In thinking about what Jesus is saying to us, I remembered the statement: ‘the opposite of faith is not doubt, but certainty.’ (Lamott 2006:256-257) So often people are so immoveable and sure about a particular argument, unable to imagine nor willing to hear any different or new ideas, just like those arguing with Jesus.  The ‘tall poppy’ reaction was actively being canvassed in the crowd. It was much easier for the crowd to respond with rejection, contempt and self-righteousness.

This crowd knew Jesus was Joseph and Mary’s son and anything else was ridiculous and outrageous.  Yet the metaphor of bread and eating, and the comparison with Moses and manna provided by God in the wilderness starts to shake us all up.  It tests our certainty and perhaps in spite of our resistance, we begin to listen to the argument. 

I wonder if you are with the crowd unable to make sense of what is happening, pulling back and agreeing with their certainty, or are you following Jesus’ words with curiosity.  Jesus said: 

This is the bread that comes down from heaven, so that one may eat of it and not die.  I am the living bread that came down from heaven.  Whoever eats this bread will live forever; and the bread that I will give for the life of the world is my flesh’. 

John 6:50-51

The way Jesus and his contemporaries ate was radically different from the way most of us eat today.  No utensils were used.  A person ate with their hands.  Bread was usually used to dip into the food and bring the food from the plate to the mouth. In fact, the bread used for dipping was the way everyone was able to share in a meal.    Jesus even describes this for us when he identifies his betrayer as:

It is one of the twelve, one who is dipping bread into the bowl with me.   

Mark 14:20

Today we use utensils to move food from a plate into our mouths.  Bread is often served at meals, but on a side plate, and may not even be eaten.  However, Jesus was reminding his listeners how critical bread was to the process of eating.  The bread of life was not an optional extra.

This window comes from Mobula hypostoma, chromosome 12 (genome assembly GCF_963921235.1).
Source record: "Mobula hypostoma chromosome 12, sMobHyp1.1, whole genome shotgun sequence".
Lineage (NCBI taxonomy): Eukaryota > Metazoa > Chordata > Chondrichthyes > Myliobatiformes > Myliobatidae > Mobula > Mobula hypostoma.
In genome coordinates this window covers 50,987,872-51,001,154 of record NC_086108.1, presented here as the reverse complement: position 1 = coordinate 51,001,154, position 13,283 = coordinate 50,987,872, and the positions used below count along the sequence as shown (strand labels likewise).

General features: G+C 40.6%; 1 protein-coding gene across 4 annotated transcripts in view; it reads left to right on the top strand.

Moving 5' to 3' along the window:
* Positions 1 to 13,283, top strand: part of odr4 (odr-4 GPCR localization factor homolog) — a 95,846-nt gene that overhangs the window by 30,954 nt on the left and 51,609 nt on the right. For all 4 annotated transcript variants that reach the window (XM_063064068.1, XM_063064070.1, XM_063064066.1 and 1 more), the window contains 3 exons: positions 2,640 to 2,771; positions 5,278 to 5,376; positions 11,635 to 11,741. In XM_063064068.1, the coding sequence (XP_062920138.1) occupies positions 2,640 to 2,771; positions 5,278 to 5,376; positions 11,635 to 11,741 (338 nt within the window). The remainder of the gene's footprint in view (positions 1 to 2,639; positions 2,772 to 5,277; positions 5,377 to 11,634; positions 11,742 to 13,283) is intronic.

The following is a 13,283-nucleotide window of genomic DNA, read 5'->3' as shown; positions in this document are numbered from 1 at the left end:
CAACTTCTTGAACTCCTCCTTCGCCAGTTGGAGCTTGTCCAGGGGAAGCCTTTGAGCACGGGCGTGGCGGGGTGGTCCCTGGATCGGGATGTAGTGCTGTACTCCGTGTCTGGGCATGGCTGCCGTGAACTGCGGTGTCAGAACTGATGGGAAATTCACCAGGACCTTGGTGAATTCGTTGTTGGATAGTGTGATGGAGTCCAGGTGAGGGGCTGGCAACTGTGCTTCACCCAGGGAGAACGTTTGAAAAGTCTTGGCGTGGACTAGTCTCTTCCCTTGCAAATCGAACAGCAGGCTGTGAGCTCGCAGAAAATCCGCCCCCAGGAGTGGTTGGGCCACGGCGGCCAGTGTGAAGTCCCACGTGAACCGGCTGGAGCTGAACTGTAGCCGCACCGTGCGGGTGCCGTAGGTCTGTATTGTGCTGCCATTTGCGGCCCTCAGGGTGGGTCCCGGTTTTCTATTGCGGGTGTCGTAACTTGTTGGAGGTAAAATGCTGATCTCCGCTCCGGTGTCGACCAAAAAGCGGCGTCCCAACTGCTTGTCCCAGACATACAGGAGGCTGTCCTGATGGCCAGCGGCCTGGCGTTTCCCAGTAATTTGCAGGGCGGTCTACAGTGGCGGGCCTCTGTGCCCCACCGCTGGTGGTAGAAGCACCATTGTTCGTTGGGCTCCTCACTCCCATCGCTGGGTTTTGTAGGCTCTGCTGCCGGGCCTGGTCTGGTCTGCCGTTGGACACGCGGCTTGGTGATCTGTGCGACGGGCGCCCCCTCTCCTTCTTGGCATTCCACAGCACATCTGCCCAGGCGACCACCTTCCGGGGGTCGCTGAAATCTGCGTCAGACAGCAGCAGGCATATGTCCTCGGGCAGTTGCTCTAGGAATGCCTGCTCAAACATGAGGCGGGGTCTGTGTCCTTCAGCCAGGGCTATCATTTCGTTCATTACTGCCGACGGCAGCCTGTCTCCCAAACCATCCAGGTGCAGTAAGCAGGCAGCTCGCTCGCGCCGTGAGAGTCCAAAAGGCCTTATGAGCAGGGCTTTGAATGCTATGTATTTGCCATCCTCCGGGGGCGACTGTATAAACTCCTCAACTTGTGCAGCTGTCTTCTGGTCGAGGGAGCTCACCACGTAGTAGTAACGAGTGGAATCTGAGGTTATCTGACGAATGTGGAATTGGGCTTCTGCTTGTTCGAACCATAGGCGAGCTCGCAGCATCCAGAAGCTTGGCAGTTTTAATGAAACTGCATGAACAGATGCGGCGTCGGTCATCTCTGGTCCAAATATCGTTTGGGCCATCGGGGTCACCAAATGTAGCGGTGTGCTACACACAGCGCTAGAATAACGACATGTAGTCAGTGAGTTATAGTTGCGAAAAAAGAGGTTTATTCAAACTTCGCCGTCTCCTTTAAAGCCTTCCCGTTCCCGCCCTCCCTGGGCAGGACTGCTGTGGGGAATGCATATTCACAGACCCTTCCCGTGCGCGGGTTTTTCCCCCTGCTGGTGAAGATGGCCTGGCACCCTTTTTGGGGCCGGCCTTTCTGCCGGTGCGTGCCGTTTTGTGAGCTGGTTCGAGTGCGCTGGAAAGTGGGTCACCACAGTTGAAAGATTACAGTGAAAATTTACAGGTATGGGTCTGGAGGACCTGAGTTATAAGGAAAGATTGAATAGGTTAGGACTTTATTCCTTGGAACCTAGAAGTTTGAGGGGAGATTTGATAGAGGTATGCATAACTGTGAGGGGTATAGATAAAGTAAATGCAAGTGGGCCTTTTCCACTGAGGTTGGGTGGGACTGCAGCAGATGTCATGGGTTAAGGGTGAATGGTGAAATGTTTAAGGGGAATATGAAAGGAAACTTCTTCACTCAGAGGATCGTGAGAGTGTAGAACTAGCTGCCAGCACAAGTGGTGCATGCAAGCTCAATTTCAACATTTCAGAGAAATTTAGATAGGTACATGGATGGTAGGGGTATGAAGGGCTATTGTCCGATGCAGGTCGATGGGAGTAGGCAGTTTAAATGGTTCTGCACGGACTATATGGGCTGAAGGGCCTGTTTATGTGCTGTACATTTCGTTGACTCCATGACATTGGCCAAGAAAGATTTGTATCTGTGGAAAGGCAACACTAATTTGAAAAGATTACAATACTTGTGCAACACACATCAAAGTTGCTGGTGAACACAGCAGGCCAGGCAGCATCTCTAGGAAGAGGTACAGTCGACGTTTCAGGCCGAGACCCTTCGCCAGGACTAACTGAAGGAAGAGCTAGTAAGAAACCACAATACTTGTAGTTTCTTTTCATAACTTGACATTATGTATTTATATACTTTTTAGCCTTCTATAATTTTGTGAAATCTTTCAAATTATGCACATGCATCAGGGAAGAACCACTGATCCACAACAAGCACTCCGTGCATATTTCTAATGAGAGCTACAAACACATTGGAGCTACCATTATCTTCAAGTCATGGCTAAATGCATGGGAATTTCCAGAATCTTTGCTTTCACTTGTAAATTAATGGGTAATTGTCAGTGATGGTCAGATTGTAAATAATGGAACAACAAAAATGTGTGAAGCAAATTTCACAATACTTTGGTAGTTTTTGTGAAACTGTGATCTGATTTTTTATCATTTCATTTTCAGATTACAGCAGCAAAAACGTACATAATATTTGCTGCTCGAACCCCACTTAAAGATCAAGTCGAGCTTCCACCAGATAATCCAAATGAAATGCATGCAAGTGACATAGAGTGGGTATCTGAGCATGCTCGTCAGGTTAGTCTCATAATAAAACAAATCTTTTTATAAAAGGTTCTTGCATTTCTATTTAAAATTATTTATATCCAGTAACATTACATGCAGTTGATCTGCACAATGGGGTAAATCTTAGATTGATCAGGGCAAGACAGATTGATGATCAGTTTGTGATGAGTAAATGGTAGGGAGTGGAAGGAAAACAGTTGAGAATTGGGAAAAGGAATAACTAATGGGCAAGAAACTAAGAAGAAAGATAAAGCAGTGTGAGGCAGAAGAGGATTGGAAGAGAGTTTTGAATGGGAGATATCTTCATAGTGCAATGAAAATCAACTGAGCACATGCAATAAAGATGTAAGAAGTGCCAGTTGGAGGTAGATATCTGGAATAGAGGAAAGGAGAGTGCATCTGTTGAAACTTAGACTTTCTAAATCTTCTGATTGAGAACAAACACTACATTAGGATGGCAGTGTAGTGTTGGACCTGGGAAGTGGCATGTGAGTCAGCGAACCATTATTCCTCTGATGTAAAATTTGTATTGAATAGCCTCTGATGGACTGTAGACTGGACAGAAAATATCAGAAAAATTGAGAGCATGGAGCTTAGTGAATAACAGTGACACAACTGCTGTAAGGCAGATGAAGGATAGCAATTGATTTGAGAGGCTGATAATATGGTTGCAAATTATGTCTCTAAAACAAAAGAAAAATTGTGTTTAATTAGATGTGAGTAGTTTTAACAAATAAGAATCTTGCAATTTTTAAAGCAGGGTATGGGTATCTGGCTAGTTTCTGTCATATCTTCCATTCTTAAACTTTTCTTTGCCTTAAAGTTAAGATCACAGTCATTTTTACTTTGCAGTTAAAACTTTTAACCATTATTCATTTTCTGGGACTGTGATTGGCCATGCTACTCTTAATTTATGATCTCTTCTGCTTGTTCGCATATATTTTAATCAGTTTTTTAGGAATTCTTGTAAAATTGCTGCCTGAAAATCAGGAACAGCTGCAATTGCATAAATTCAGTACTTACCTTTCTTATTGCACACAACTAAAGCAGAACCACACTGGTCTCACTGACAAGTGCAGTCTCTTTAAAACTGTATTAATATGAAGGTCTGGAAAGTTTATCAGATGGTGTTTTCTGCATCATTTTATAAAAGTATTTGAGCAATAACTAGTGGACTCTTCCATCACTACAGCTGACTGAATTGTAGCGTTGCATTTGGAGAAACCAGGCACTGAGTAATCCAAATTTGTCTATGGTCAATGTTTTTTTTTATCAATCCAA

According to John’s Gospel, this means the incarnation is the way we too can access and partake of the life God offers to us.  Jesus’ body is bread broken into pieces and shared with everyone to use and be fed, so we may become whole.  His life is offered so we who receive it may live.  Our uncertainty, confusion and doubt are not an opportunity to complain, reject or confirm our preconceived ideas, rather we are being taught by God and are already recipients of grace before we ever realised it.

Jesus does not argue his opponents have no access to God either.  Rather, like everyone else, they live in God’s present time, where God is ‘dragging’ people to Jesus to listen and be taught by God. We receive this grace not because of what we have done or who we are, we haven’t earned it or been particularly meritorious, but because God loves each of us as we are. 

The bread, which is Jesus is how we can understand what is being offered.  ‘Your ancestors ate manna in the wilderness, and they died,’ said Jesus.  Now something different and better is being offered:

Very truly, I tell you, whoever believes has eternal life.  I am the bread of life.

John 6:47-48

Sisters and brothers, let us enjoy the feast together in this family of God.

Reference: Lamott, A. 2006.  Plan B:  Further Thoughts on Faith.  New York, Riverhead Trade

Lucy Morris
Lucy Morris
Anglican Priest, International Speaker, Published Author, Social Justice Advocate and Activist.